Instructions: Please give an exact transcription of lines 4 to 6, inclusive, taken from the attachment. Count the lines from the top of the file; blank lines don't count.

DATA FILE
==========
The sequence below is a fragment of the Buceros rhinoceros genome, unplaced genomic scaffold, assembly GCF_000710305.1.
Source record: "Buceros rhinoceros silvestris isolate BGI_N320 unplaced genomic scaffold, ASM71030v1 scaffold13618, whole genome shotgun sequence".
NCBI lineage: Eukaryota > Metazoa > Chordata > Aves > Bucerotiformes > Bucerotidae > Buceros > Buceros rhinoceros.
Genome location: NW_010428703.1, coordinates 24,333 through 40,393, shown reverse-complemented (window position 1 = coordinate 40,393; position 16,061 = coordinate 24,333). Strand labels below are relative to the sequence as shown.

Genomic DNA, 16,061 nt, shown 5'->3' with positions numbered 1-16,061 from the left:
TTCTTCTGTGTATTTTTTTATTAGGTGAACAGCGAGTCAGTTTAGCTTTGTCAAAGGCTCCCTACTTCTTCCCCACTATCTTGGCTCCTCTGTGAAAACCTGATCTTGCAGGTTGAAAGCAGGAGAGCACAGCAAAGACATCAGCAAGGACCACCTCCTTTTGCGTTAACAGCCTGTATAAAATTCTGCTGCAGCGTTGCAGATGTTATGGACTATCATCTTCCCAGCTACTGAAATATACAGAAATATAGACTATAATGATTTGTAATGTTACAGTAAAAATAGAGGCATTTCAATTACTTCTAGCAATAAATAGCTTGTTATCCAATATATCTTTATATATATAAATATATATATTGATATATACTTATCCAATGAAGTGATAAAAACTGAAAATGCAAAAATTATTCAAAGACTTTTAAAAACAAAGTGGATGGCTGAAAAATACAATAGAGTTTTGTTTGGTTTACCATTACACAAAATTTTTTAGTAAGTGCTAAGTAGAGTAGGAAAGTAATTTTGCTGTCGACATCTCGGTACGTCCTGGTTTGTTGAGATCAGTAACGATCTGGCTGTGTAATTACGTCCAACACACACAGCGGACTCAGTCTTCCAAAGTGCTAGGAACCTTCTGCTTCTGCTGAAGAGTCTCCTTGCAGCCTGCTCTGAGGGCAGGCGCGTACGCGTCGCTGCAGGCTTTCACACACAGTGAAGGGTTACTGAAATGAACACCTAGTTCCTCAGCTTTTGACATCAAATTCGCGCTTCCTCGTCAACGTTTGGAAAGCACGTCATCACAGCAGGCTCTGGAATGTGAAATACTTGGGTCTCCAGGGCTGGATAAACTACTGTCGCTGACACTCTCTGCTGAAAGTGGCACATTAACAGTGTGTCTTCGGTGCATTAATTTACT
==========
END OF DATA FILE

Genome location: NW_010428703.1, coordinates 24,333 through 40,393, shown reverse-complemented (window position 1 = coordinate 40,393; position 16,061 = coordinate 24,333). Strand labels below are relative to the sequence as shown.

Genomic DNA, 16,061 nt, shown 5'->3' with positions numbered 1-16,061 from the left:
TTCTTCTGTGTATTTTTTTATTAGGTGAACAGCGAGTCAGTTTAGCTTTGTCAAAGGCTCCCTACTTCTTCCCCACTATCTTGGCTCCTCTGTGAAAACCTGATCTTGCAGGTTGAAAGCAGGAGAGCACAGCAAAGACATCAGCAAGGACCACCTCCTTTTGCGTTAACAGCCTGTATAAAATTCTGCTGCAGCGTTGCAGATGTTATGGACTATCATCTTCCCAGCTACTGAAATATACAGAAATATAGACTATAATGATTTGTAATGTTACAGTAAAAATAGAGGCATTTCAATTACTTCTAGCAATAAATAGCTTGTTATCCAATATATCTTTATATATATAAATATATATATTGATATATACTTATCCAATGAAGTGATAAAAACTGAAAATGCAAAAATTATTCAAAGACTTTTAAAAACAAAGTGGATGGCTGAAAAATACAATAGAGTTTTGTTTGGTTTACCATTACACAAAATTTTTTAGTAAGTGCTAAGTAGAGTAGGAAAGTAATTTTGCTGTCGACATCTCGGTACGTCCTGGTTTGTTGAGATCAGTAACGATCTGGCTGTGTAATTACGTCCAACACACACAGCGGACTCAGTCTTCCAAAGTGCTAGGAACCTTCTGCTTCTGCTGAAGAGTCTCCTTGCAGCCTGCTCTGAGGGCAGGCGCGTACGCGTCGCTGCAGGCTTTCACACACAGTGAAGGGTTACTGAAATGAACACCTAGTTCCTCAGCTTTTGACATCAAATTCGCGCTTCCTCGTCAACGTTTGGAAAGCACGTCATCACAGCAGGCTCTGGAATGTGAAATACTTGGGTCTCCAGGGCTGGATAAACTACTGTCGCTGACACTCTCTGCTGAAAGTGGCACATTAACAGTGTGTCTTCGGTGCATTAATTTACT